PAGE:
Early Wednesday morning, Yao Xiaoguang (pseudonym) began to collect plastic bottles, kitchen waste and used batteries from dustbins in a residential community in Beijing's Chaoyang district.
The 48-year-old woman has two hours to sort the waste every morning, before the smell becomes unbearable as temperatures rise.
Yao is one of the 20,000 "garbage sorting instructors" that has worked in around 3,700 Beijing residential communities since the role was officially established in the capital in 2010.
Paid around 600 yuan () per month, the instructors are meant to help residents manage household waste, especially kitchen waste, which accounts for 60 percent of household waste but is rarely sorted, the Beijing Daily reported on May 25.
However, Yao said she is more of a "sorter" than an "instructor," as her job mainly involves cleaning up and sorting the waste herself as she found it formidably hard to persuade residents, who she rarely meets, to sort waste into the correct dustbins themselves.
Though China has been promoting garbage sorting since 2000, progress has been less than satisfying, said experts.
Why, how to and what for
"It will still take the efforts of generations to form the habit of sorting household waste," Liu Jianguo, a professor at the School of Environment at Tsinghua University, told the Global Times Wednesday.
Unlike bad habits that can kill such as drunk driving or running a red light, leaving garbage unsorted causes invisible damage, and the cost of dealing with it is not shouldered by individuals, Liu said.
However, if trash is not sorted properly, waste cannot be fully reused or recycled, and the disposal process is harder, he noted.
Several attempts to promote garbage sorting have been introduced in recent decades. For instance, Shanghai began sorting "organic" and "inorganic" garbage in 1995, and then started classifying garbage into "glass," "hazardous waste," "recyclable waste" and "other waste" in 2008.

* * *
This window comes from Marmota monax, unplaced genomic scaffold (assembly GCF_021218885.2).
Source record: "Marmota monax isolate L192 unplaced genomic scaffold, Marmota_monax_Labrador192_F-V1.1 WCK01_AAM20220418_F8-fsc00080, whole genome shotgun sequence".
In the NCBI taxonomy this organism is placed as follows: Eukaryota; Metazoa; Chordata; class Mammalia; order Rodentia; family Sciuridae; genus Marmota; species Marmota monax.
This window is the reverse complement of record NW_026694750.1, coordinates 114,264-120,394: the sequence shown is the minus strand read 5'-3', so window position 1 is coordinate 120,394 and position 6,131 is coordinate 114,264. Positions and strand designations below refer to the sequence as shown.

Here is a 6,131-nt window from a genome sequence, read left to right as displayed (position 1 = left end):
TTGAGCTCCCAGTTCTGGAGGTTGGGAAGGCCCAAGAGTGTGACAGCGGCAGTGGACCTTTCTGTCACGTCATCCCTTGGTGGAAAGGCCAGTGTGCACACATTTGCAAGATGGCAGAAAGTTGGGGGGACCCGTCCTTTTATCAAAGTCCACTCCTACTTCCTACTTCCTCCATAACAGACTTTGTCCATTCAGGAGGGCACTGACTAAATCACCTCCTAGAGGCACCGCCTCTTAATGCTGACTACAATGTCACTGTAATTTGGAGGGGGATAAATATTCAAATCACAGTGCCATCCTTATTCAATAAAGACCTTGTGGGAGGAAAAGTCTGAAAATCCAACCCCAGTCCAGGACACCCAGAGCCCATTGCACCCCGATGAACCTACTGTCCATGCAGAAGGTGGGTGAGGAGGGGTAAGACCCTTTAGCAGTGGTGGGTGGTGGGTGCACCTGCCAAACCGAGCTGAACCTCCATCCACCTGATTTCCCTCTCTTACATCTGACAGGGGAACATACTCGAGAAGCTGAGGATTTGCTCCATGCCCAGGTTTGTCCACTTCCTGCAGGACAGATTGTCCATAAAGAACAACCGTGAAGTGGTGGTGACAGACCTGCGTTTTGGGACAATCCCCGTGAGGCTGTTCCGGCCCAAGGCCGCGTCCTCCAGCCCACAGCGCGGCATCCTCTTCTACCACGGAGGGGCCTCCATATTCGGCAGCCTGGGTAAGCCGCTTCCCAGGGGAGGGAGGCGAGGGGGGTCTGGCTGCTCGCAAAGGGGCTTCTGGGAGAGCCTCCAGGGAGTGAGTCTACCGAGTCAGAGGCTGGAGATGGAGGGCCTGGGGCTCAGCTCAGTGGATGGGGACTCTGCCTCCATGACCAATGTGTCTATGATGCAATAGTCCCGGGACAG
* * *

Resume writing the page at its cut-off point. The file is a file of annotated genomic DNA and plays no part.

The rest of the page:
In 2011, Shanghai redesigned its public dustbins to contain either "kitchen garbage" or "other garbage" in an attempt to get locals to separate wet and dry waste themselves.
However, a 2015 report released by the Shanghai Academy of Social Sciences showed that only 6.5 percent of the locals surveyed said they "fully sort out garbage" while 32 percent said they never did any kind of sorting.
In March, China released a plan to enforce garbage sorting in 46 cities, making it mandatory for government organizations and enterprises to sort their waste.
According to the plan, hazardous waste such as batteries and drugs, perishable rubbish such as meat and fruit, as well as recyclable materials, must all be sorted. The plan also vowed to increase the household garbage recycling rate to 35 percent by the end of 2020 in the 46 cities.
"The plan has set a bottom line for administrative bodies, which can no longer run away from their duties, or they will be held accountable," Mao Da, the founder of the China Zero Waste Alliance, a platform that promotes alternatives to landfills and incineration, told the Global Times Wednesday.
Restrictions and punishments could be instituted for business or individuals which do not sort waste, such as suspending garbage removal or charging expensive fees to take away unsorted waste.
In severe cases, detentions could be handed out to those who repeatedly defy the sorting decree and cause considerable damage, Liu suggested.
From 90 percent to 0
According to the Xinhua News Agency, China's 246 big- and medium-sized cities produced 185.64 million tons of household garbage in 2015, citing a report released in November 2016.
Currently, around 60 percent of household waste is buried and 30 percent is burned, said Mao.
Besides the impact on the environment and human health that burning or burying unsorted garbage has, the two approaches are not sustainable.
Beijing will have no more landfill space within the next five years, the China News Service reported on May 4. Meanwhile, incineration plants have long been a source of controversy in China, with residents in Hunan, Guangdong and Zhejiang provinces taking to the streets to protest against plans to build them nearby.
Mao noted that cleaner disposal practices, such as recycling, could potentially deal with as much as 70 percent of garbage within the next ten years.
Reducing the use of landfills and incinerators to zero will need the cooperation of businesses, especially in product design, said Mao.
For instance, in 2016, PepsiCo launched a 2025 Sustainability Agenda, in which the company hopes 100 percent of its packaging will be recoverable or recyclable by 2025.